Sheena Sood, PhD (she/her) is a Philadelphia-based sociologist, activist, educator, and healing justice visionary of South Asian descent. She is an Assistant Professor of Sociology at Delaware Valley University in Doylestown, Pennsylvania, where she teaches on sociology, social issues and political movements. Sheena’s current research project, Omwashing Yoga: Weaponized Spirituality in India, Israel, and the US, investigates the growing incorporation of yoga and mindfulness by far-right law enforcement, military, and vigilante groups. Sheena has also studied yoga at Kailash Tribal School of Yoga in McLeodganj, India (YTT-200hr, AYTTC-500hr). Envisioning a futuristic yoga that centers collective freedom by centering all humanity, living beings, and Mother Earth, Sheena curates “Decolonizing Yoga” workshops for yogis through frameworks that recognize yoga’s oppressive layers and liberatory potential. She is also the founder of Yoga Warrior Tales, an interactive adventure-based educational program that teaches children yoga and mindfulness through a social justice lens. Learn more at



Kelly Moore is Emerita Faculty at Loyola University Chicago. She is a political sociologist specializing in the politics of technologies and knowledge claims.  Kelly is especially interested in how military technologies and forms of discourse spread arise and are taken up in everyday life, shaping racegendered affective and embodied experiences. Her work has appeared in sociological and science studies journals. Recent and major publications include: Disrupting Science:  Scientists, Social Movements and the Politics of the Military (Princeton, 2008), The Routledge Handbook of Science, Technology and Society (with D.L. Kleinman, 2014); Science, Technology and Inequality (with S. Frickel, forthcoming, Polity Press); The New Political Sociology of Science (with S. Frickel, U of Wisconsin Press, 2006); Seed Schools in Colombia and the Generative Character of Sociotechnical Dissent (with N. Hernández Vidal, Engaging Science, Technology and Society, 2022); and “Barely Bonded”Affective Politics in the Gendered Struggle for Water in Villa El Salvador, Lima, Peru (with K. Woolley, Qualitative Sociology, 2020). She has previously held faculty positions at Loyola University Chicago, University of Cincinnati, Brooklyn College and Barnard College, and served as a Program Officer at the National Science Foundation, and in various roles in the Society for Social Studies of Science and the American Sociological Association. Kelly is currently writing a book on the militarization of racegendered embodiment in the USA.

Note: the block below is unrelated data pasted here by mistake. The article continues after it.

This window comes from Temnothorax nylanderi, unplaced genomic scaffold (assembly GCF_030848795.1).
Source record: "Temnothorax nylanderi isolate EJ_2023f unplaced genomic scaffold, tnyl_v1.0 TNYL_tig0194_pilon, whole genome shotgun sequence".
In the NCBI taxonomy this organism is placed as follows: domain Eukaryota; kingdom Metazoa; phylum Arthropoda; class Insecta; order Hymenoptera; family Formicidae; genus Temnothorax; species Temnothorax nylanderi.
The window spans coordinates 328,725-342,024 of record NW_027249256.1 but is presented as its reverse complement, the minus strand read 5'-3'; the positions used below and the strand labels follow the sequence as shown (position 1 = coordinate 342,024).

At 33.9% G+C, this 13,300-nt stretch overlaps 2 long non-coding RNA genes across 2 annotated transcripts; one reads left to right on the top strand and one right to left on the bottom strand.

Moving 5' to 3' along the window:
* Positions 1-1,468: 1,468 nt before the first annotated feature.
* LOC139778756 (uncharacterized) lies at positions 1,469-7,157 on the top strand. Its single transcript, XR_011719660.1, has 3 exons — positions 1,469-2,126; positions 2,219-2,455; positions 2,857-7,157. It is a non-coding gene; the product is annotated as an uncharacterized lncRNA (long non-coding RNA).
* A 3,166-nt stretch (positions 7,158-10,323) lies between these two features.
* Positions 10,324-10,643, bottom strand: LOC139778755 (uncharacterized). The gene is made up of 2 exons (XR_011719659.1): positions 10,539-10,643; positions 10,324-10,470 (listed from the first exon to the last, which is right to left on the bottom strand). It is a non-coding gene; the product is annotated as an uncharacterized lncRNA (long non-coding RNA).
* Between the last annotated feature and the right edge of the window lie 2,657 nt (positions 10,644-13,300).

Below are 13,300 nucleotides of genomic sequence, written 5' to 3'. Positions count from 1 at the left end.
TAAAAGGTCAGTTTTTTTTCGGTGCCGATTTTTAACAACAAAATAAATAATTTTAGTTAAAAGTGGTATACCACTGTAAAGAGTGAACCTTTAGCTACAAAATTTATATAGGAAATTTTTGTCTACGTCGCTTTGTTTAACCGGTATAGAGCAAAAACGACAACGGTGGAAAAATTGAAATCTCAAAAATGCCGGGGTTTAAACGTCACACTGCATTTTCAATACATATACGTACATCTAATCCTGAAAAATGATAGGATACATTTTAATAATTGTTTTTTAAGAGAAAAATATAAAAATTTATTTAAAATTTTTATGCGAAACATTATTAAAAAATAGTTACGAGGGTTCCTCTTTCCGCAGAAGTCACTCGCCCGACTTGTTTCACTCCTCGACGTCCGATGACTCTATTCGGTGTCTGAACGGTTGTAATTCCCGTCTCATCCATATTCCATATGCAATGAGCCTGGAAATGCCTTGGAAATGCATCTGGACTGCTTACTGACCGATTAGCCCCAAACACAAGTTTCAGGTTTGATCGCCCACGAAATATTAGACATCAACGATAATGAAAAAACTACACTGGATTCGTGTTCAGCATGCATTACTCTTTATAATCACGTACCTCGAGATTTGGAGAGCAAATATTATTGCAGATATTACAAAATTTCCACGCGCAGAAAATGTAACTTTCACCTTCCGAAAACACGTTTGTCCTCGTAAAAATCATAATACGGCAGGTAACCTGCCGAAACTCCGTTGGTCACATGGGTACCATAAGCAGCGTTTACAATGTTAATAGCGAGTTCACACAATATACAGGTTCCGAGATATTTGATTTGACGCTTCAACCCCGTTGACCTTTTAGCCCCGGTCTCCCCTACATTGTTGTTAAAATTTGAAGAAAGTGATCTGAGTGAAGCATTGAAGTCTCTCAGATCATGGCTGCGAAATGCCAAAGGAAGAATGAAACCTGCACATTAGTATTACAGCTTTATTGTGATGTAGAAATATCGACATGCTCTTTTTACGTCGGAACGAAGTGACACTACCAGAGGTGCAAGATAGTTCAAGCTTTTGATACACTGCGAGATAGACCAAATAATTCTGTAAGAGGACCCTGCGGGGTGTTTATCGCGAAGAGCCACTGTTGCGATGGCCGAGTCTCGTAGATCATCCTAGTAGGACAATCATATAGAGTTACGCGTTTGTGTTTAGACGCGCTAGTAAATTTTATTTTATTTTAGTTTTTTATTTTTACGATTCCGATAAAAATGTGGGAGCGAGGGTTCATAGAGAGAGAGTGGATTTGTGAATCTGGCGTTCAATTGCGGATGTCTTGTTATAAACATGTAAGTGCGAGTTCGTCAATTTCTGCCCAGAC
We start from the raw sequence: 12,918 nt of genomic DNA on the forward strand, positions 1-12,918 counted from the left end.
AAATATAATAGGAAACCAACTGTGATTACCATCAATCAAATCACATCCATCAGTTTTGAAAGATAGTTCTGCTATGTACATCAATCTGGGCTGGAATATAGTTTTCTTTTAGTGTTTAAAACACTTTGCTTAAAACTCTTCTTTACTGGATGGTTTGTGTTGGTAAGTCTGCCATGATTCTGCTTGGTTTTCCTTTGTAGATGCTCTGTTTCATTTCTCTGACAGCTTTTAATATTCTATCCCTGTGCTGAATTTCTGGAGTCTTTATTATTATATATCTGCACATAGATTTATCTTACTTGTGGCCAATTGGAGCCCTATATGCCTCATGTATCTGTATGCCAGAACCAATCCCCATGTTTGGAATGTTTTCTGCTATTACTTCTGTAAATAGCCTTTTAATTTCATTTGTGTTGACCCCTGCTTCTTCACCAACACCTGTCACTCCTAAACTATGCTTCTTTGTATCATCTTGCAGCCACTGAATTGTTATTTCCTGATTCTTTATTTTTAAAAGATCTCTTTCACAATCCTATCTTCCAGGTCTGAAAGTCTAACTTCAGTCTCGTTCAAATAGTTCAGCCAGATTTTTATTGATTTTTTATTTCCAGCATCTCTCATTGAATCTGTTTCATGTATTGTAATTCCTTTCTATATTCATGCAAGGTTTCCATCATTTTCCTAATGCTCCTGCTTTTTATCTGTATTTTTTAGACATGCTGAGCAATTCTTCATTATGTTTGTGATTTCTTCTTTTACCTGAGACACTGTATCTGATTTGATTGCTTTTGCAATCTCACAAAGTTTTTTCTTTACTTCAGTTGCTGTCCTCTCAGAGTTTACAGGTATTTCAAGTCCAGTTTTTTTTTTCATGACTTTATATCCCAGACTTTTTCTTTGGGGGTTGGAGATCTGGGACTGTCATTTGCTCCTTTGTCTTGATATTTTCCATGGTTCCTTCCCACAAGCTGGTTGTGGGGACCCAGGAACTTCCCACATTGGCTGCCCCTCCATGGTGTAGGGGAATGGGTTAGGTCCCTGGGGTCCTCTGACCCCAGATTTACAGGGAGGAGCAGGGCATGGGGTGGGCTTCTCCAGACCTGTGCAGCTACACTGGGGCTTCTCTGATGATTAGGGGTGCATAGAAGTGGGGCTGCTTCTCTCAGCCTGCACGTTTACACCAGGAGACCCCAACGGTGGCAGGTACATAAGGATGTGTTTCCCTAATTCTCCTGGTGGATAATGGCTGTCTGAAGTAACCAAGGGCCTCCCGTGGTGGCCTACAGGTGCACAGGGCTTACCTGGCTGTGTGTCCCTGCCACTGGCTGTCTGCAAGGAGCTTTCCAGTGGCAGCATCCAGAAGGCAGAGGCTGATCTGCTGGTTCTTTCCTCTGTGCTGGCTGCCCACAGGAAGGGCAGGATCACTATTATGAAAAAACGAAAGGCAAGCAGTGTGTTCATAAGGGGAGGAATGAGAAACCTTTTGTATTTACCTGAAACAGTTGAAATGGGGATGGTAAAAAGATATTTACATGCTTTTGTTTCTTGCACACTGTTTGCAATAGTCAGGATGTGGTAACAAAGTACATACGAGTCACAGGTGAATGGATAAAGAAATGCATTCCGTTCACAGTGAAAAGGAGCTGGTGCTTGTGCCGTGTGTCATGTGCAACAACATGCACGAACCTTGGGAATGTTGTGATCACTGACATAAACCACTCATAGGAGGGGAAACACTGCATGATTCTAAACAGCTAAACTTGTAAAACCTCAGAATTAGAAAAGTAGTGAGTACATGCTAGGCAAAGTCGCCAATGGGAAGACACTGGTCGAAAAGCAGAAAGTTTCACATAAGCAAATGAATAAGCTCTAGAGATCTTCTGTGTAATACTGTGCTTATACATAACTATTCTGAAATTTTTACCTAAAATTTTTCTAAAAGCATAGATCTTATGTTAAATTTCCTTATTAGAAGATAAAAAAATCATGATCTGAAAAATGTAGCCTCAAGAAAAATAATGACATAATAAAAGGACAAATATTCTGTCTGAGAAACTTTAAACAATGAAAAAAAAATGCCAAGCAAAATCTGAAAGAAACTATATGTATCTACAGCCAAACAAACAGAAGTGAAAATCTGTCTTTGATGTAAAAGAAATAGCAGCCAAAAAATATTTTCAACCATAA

Meet the Moderator

Jill Fisher Jill A. Fisher is Professor of Social Medicine and core faculty in the UNC Center for Bioethics. Jill is a social scientist with a Ph.D. in Science and Technology Studies from Rensselaer Polytechnic Institute and expertise in medical sociology and research ethics. Her scholarship and teaching interests center upon how social inequalities are produced or exploited by commercialized medicine in the United States. Jill has published three books and over 50 peer-reviewed articles and book chapters. Her most recent book is Adverse Events: Race, Inequality, and the Testing of New Pharmaceuticals. Jill is the current Chair of the Science, Knowledge, and Technology (SKAT) Section of the American Sociological Association. Learn more about Jill’s research at





Official website of the Science, Knowledge, and Technology ...